C Concert | New York, NY
On July 10, Isabel Leonard and Jay Hunter Morris teach a special masterclass in Santa Barbara that focuses on Cold Mountain, Jennifer Higdon’s opera. Ms. Leonard and Mr. Hunter Morris created the roles of Ada and Teague at the world premiere at Santa Fe Opera in 2015, and will share their expertise with the Vocal Institute fellows as they prepare for their performances in its west coast premiere. She also sings at recital at Hahn Hall on July 11 with John Churchwell at the piano.
She travels to New York on August 3, where she joins the extraordinary young musicians of the National Youth Orchestra of the United States of America and Sir Antonio Pappano. Ms. Leonard sings Berlioz’s Les nuits d’été, and Richard Strauss’s Eine Alpensinfonie completes the program.
L’Enfant et les sortilèges in San Francisco
Isabel Leonard starts the month of June at Carnegie Hall, where she’ll join Yannick Nézet-Séguin and the MET Orchestra in a fascinating program of French music that spans the 20th to 21st centuries. Debussy used shimmering colors to create an impression of the sea in his groundbreaking La mer, while Ravel’s Daphnis et Chloé Suite No. 2 enthralled audiences with its visceral excitement. No less stirring is his exotic Shéhérazade, a three-song collection inspired by Middle Eastern imagery. Dutilleux’s songs contemplate time and its passing with music that is intricately constructed and painted in vivid colors. This performance takes place on June 3.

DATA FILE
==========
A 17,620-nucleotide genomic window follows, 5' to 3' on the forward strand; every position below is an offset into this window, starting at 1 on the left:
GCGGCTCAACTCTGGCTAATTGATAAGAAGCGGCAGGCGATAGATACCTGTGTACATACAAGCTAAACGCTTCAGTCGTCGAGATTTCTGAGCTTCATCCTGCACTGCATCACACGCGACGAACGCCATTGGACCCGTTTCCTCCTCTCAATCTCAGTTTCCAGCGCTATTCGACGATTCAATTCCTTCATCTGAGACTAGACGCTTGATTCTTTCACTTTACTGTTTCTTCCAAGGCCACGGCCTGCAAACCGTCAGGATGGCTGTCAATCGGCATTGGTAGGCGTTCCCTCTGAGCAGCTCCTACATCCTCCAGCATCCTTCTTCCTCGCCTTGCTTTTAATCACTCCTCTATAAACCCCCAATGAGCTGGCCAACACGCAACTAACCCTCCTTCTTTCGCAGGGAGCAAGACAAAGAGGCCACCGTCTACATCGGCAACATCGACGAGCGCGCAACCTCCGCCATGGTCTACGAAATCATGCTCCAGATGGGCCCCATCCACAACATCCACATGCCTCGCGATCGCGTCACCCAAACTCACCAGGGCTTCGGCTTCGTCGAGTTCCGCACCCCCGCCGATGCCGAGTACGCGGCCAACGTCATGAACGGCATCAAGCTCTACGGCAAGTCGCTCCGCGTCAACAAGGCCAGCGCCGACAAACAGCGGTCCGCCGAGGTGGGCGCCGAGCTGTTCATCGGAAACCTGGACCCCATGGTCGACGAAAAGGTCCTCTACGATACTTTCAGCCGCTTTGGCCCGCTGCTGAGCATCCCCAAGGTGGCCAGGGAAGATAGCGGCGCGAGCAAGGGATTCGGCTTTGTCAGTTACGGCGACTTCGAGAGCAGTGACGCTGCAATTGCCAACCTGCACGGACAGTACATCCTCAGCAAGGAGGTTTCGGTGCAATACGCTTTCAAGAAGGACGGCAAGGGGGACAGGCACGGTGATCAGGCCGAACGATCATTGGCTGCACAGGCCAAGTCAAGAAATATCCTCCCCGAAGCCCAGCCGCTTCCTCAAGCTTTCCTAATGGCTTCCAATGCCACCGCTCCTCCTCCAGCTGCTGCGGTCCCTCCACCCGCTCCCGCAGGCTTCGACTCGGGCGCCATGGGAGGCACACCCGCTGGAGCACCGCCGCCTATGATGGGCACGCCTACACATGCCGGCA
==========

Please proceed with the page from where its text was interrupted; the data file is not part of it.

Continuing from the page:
She then travels to San Francisco to sing three performances of Ravel’s L’Enfant et les sortilèges on June 27, 29, 30 with Martyn Brabbins on the podium. She shares the stage with Anna Christy, Nikki Einfeld, Marnie Breckenridge, Ginger Costa Jackson, Jennifer Johnson-Cano, Ben Jones, Kelly Markgraf and Michael Todd Simpson.
IN THE PRESS
Isabel Leonard had just finished singing Sesto in Handel’s “Giulio Cesare” in Paris and was taking a few days off with her 8-month-old son Teo when her manager’s office contacted her and asked whether she was on a plane back to the U.S.
“I’m like, no, I’m actually in Vienna,” she said.
That was good news for the Vienna State Opera. The performer scheduled to play Cherubino had gotten sick, and the company wanted the mezzo-soprano to make an unscheduled debut that night in Mozart’s “Le Nozze di Figaro.”
“I just need to find a baby sitter,” Leonard said.
Three days after her 29th birthday in February 2011, Leonard rushed through a one-woman rehearsal that lasted about 30 minutes per act — “just add hot water. It’s an instant opera” she said with a chuckle. She took the Staatsoper stage hours later in a cast that included Luca Pisaroni, Erwin Schrott and Dorothea Roschmann.
Such has been the life of Leonard, a two-time Grammy-winner and, at 37, a single mom and a sought-after singer.
After starring in three productions at the Metropolitan Opera this season, she appeared at Carnegie Hall on Monday night in an all-French program for new music director Yannick Nezet-Seguin. It was his first concert leading the Met Orchestra.
“This is probably for me one of the healthiest voices I have ever encountered in my life,” Nezet-Seguin said. “The incredible artistry and the attention to words and meaning that she brings to every role she approaches makes it a conductor’s dream.”